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OSU marine studies building to offer tsunami 'vertical evacuation'

Groundbreaking on coast set for next spring

NEWPORT, Ore. - Oregon State University’s new marine studies building at its Hatfield Marine Science Center will not only increase the region’s marine science education and research capacity, it will use state-of-the-art architectural and engineering techniques to serve as one of the first “vertical evacuation” tsunami sites in the United States.

On Wednesday, OSU leaders unveiled plans for the $50 million-plus building, which will be located on the university’s Newport campus adjacent to Yaquina Bay in Newport. The 72,000-square-foot building will have a three-story academic and research core, connected to a two-story wing that includes community space, an auditorium, an innovation laboratory and other facilities.

A ramp will lead from ground level to the top of the auditorium, and from there to the roof of the three-story structure. The roof of the building will be at a height of 47 feet and is designed to serve as a vertical evacuation site for more than 900 people.

“This new building will not only meet our programming goals for the Marine Studies Initiative, coastal and oceanic research, and public outreach, but it will include added safety options for the Hatfield campus through its vertical evacuation,” said Bob Cowen, director of the Hatfield Marine Science Center.

“We have designed academic spaces that will enhance collaboration among students as a teaching tool, as well as drawing on the diversity of disciplines that the Marine Studies Initiative will represent. There also will be an innovation lab and studio that will enable students, faculty researchers and even entrepreneurs to design, build, test and market new technologies, as well as promote creative artistic projects.”

“The auditorium will not only enhance OSU’s academic mission, but also serve the Hatfield Marine Science Center’s community role.”

Architects for the project are from Yost Grube Hall in Portland, with Andersen Construction of Portland as general contractor.

Groundbreaking for the new facility is planned for spring of 2018, Cowen said. The academic and research center is targeted for completion by fall of 2019. 

The facility will be a focal point for the university’s Marine Studies Initiative, which aims to increase the region’s capacity for marine-related education, research and outreach and engagement. OSU plans to have up to 500 students annually studying and doing research at the Hatfield campus by 2025. The new building will include classroom space and offices for faculty and graduate students.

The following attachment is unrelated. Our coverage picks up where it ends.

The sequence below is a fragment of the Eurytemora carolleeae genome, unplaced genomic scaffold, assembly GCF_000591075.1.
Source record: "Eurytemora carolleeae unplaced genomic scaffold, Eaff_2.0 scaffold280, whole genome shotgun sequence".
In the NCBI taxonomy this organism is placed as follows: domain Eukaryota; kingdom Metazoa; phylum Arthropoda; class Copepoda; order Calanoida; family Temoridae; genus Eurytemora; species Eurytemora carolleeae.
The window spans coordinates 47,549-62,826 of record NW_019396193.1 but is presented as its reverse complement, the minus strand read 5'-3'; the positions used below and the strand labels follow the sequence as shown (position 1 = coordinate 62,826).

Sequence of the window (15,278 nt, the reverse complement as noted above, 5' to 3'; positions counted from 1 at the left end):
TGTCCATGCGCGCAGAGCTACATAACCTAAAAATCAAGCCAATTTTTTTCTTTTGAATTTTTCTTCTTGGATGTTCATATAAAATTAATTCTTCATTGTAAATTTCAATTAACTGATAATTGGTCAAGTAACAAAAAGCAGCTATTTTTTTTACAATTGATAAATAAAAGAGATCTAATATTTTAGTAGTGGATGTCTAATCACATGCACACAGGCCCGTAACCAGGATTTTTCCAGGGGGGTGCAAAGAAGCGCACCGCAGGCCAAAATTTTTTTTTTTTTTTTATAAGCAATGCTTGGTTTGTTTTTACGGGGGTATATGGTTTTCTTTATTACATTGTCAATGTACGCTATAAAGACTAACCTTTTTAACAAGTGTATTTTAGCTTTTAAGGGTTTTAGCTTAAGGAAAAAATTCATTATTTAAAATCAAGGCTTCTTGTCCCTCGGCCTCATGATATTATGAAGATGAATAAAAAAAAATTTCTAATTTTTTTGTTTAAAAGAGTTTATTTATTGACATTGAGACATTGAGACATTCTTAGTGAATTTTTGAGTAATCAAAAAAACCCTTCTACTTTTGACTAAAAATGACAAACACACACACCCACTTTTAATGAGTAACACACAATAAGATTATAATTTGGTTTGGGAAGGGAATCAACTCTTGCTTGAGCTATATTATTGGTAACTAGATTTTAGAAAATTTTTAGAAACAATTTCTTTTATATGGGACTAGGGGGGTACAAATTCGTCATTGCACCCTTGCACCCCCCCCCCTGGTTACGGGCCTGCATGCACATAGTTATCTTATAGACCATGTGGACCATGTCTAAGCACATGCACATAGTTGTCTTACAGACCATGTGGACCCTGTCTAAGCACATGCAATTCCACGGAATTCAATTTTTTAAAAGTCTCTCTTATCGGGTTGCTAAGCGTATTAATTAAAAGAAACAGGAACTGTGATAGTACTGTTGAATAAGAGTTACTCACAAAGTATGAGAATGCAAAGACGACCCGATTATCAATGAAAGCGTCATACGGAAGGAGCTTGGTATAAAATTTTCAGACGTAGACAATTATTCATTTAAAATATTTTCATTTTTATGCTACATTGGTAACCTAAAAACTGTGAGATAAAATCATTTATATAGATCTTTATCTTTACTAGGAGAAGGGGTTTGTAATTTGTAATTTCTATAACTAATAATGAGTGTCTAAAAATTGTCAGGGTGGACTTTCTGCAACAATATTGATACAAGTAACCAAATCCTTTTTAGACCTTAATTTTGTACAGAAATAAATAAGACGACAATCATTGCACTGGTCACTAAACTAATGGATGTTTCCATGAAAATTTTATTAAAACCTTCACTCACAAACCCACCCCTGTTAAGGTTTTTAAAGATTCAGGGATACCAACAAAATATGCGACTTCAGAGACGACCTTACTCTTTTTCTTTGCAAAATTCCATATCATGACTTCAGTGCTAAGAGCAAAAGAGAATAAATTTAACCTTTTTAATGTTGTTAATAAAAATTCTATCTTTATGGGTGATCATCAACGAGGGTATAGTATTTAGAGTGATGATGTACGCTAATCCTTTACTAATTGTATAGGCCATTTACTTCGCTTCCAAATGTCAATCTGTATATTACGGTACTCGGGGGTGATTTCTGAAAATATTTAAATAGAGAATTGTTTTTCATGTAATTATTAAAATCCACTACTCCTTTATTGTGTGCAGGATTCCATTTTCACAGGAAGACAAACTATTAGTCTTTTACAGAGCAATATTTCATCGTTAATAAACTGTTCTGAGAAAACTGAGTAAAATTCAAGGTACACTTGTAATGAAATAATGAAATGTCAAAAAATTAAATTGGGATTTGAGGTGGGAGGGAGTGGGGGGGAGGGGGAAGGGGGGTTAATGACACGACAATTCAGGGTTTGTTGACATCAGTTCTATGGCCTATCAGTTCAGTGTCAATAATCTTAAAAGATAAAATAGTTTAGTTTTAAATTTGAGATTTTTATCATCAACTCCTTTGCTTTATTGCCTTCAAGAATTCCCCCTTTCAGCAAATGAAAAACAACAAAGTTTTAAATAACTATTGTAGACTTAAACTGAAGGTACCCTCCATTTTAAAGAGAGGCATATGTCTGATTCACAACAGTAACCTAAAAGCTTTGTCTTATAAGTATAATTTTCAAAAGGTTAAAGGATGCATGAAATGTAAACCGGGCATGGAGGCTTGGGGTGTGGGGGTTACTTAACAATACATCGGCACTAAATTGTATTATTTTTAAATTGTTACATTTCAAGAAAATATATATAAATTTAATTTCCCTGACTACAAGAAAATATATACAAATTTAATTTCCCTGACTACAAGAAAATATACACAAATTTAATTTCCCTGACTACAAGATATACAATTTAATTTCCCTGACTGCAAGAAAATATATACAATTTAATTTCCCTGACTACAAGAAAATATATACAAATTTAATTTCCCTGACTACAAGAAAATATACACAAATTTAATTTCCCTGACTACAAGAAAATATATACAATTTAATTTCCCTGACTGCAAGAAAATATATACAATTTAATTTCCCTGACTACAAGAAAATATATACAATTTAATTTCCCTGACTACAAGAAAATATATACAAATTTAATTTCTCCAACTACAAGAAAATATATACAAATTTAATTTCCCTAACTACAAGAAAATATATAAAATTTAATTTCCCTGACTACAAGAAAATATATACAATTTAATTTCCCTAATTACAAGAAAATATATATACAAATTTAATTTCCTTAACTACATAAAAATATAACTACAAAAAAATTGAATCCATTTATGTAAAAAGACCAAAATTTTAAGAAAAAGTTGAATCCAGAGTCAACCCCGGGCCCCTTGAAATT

OSU’s Marine Studies Initiative is a 10-year program to foster innovative approaches to addressing key issues involving the coast, the ocean and ocean literacy. It builds on OSU’s deep history of nationally ranked programs in marine sciences and natural resources, faculty excellence, and “world-leading research and premier facilities,” said Jack Barth, executive director of the Marine Studies Initiative.

“Major areas for academic development include opportunities that can increase student success, such as access to internships and other hands-on experiential education and interdisciplinary programs training students in the human dimensions of coastal and ocean issues,” Barth said. “We’re excited to have the new building at the Hatfield Marine Science Center serve as a focal point for the Marine Studies Initiative in Newport.”

In addition to housing Marine Studies Initiative programs, the new building will provide headquarters for OSU’s nationally recognized Marine Mammal Institute and its marine genetics and genomics programs. The move by those programs into the new building will free up space for expanding Hatfield’s seawater laboratories in existing buildings, Cowen said.

Oregon State also announced that it has purchased a site of more than five acres near Oregon Coast Community College, where it will begin construction of a residence hall that will house up to 360 students. The site is south of Hatfield Marine Science Center and out of the tsunami inundation zone. Construction will run concurrently with the Marine Studies Building, officials say, and should be open by fall of 2019. Architects for the residence hall are from HACKER in Portland, with Gerding Builders LLC of Corvallis serving as general contractors.


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